Although Dogfish would be grandfathered, Calagione says that only goes so far. "As soon as we make a substantial change to the footprint-to swap out a tank, update a floor plan-the grandfathering status is lost. The regulation as written is overbroad, vague and subjective, and therefore difficult to comply with. It forced us to close at 11 p.m., required us to store our kegs inside-even though Dogfish and many other downtown restaurants have stored kegs outside for many years-and doesn't permit us to sell our beer to wholesalers. It basically curtails 21 years of operating history. We're hopeful, though, that the mayor and commissioners will take our input to heart and that we can reach consensus on an ordinance we all can support and be happy with," he said.

The ordinance does not include any regulations on distilling. During Dogfish Head's August permit hearing the commissioners questioned whether distilling is a permitted use. Barnes said state law permits distilling under its brewpub license. When the issue came up in August, Dogfish's attorney argued that there was no determination in the city code or by the commissioners that a distillery wasn't a permitted use.

Cooper said the distilling operation constituted manufacturing because Dogfish sells its spirits off-site.

The brewpub regulations are part of an overall restaurant ordinance envisioned to allow restaurant owners more flexibility for storage and kitchen space, without expanding the permanent seated dining area. The biggest change was to strike the current 5,000-square-foot size limitation and change it to 2,500 square feet of seated dining area with no limits on ancillary areas.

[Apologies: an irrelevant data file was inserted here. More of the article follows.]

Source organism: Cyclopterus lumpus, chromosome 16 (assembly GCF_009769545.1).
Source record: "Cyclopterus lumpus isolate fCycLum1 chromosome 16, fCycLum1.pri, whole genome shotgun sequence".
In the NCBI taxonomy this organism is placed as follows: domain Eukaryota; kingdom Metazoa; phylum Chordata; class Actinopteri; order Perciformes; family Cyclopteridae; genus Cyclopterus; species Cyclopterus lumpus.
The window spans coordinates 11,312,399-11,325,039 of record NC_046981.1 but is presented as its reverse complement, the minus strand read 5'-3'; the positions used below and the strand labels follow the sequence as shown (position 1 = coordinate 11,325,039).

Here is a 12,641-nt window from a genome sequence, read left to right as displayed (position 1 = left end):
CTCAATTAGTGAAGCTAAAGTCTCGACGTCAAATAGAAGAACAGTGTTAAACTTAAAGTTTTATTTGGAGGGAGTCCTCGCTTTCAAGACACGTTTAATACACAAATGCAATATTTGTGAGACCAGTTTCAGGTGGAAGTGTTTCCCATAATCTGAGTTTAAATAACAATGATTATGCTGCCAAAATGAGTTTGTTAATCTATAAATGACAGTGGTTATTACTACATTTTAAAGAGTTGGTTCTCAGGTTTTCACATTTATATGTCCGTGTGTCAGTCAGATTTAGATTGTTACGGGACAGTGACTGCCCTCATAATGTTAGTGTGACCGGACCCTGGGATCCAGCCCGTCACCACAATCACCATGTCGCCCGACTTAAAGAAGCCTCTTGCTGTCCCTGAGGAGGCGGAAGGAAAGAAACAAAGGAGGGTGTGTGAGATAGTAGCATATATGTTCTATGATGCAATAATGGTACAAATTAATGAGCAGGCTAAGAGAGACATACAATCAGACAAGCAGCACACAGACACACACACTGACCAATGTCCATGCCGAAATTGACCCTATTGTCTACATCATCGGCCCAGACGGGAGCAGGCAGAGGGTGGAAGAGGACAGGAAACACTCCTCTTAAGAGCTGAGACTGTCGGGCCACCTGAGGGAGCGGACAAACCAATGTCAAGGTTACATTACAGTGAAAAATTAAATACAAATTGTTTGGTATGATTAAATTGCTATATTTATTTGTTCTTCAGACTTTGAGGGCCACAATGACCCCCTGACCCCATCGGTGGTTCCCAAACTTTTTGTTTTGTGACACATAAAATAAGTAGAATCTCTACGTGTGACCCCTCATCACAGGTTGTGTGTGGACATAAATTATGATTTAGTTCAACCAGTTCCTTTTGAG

Susan Wood, owner of Cultured Pearl, said she the ordinance should make it easier for restaurant owners to modify their floor plans. At this point, anything deemed a substantial floor-plan modification for a restaurant serving alcohol must get a renewed permit of compliance.

"Over the past seven or eight years, it has been a real nightmare to do anything," she said, noting at one point she wanted to move a service station 5 feet. "I was told I had to go three months to a public hearing and spend $1,000 "Wood said.

The proposed ordinance comes in part from a string of board of adjustment cases where variances were approved for restaurants greater than 5,000 square feet, such as Greene Turtle, Cultured Pearl, Nicola Pizza and Grotto Pizza.

Board Chairman Tom Evans had just one piece of advice for the commissioners: Be clear with what you do.

"Don't write ambiguous code," he said.

The commissioners will continue discussion of the restaurant and brewpub ordinance at their July workshop.

New regulations proposed for brewpubs include:

Brewery must be located on the premises, be part of the restaurant and hold a certificate of compliance

No outdoor storage of raw materials

All brewing must be confined within a building

No more than 50 percent of the total gross floor area can be used for brewing

Beer cannot be sold at wholesale for consumption off-site but can be removed from the premises for nonprofit promotional events or in growlers with a capacity of no more than a gallon. Growlers are typically sold in a 32-ounce size, or one quart; or 64-ounce size, a half gallon.

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Original Publication Date: June 17, 2016